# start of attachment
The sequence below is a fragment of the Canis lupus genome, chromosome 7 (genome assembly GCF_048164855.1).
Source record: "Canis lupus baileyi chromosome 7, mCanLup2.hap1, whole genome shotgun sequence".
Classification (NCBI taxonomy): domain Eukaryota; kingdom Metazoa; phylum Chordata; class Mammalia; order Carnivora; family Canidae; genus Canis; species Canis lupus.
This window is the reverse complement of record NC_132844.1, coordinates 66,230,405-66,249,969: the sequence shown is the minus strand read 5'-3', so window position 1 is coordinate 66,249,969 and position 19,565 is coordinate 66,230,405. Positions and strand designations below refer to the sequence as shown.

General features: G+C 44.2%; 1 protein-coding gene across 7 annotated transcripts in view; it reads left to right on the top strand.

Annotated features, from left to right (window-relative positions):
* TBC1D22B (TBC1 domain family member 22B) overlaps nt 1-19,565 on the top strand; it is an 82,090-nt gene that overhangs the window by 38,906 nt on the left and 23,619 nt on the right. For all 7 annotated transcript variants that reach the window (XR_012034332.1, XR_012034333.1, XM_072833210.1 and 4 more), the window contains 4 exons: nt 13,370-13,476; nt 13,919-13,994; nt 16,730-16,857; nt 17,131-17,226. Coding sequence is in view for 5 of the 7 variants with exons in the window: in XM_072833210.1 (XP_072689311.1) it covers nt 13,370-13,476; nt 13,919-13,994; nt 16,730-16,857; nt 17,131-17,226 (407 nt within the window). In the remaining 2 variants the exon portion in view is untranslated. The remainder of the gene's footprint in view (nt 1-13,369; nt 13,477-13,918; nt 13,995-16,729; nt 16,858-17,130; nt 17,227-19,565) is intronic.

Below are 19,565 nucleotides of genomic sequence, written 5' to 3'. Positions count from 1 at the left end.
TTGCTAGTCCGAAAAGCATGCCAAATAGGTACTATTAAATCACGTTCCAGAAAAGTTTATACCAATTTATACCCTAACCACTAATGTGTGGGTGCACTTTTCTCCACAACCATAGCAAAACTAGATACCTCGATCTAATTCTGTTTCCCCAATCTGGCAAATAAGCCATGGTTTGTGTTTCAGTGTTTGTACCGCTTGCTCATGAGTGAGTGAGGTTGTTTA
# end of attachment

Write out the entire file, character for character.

The sequence below is a fragment of the Canis lupus genome, chromosome 7 (genome assembly GCF_048164855.1).
Source record: "Canis lupus baileyi chromosome 7, mCanLup2.hap1, whole genome shotgun sequence".
Classification (NCBI taxonomy): domain Eukaryota; kingdom Metazoa; phylum Chordata; class Mammalia; order Carnivora; family Canidae; genus Canis; species Canis lupus.
This window is the reverse complement of record NC_132844.1, coordinates 66,230,405-66,249,969: the sequence shown is the minus strand read 5'-3', so window position 1 is coordinate 66,249,969 and position 19,565 is coordinate 66,230,405. Positions and strand designations below refer to the sequence as shown.

General features: G+C 44.2%; 1 protein-coding gene across 7 annotated transcripts in view; it reads left to right on the top strand.

Annotated features, from left to right (window-relative positions):
* TBC1D22B (TBC1 domain family member 22B) overlaps nt 1-19,565 on the top strand; it is an 82,090-nt gene that overhangs the window by 38,906 nt on the left and 23,619 nt on the right. For all 7 annotated transcript variants that reach the window (XR_012034332.1, XR_012034333.1, XM_072833210.1 and 4 more), the window contains 4 exons: nt 13,370-13,476; nt 13,919-13,994; nt 16,730-16,857; nt 17,131-17,226. Coding sequence is in view for 5 of the 7 variants with exons in the window: in XM_072833210.1 (XP_072689311.1) it covers nt 13,370-13,476; nt 13,919-13,994; nt 16,730-16,857; nt 17,131-17,226 (407 nt within the window). In the remaining 2 variants the exon portion in view is untranslated. The remainder of the gene's footprint in view (nt 1-13,369; nt 13,477-13,918; nt 13,995-16,729; nt 16,858-17,130; nt 17,227-19,565) is intronic.

Below are 19,565 nucleotides of genomic sequence, written 5' to 3'. Positions count from 1 at the left end.
TTGCTAGTCCGAAAAGCATGCCAAATAGGTACTATTAAATCACGTTCCAGAAAAGTTTATACCAATTTATACCCTAACCACTAATGTGTGGGTGCACTTTTCTCCACAACCATAGCAAAACTAGATACCTCGATCTAATTCTGTTTCCCCAATCTGGCAAATAAGCCATGGTTTGTGTTTCAGTGTTTGTACCGCTTGCTCATGAGTGAGTGAGGTTGTTTA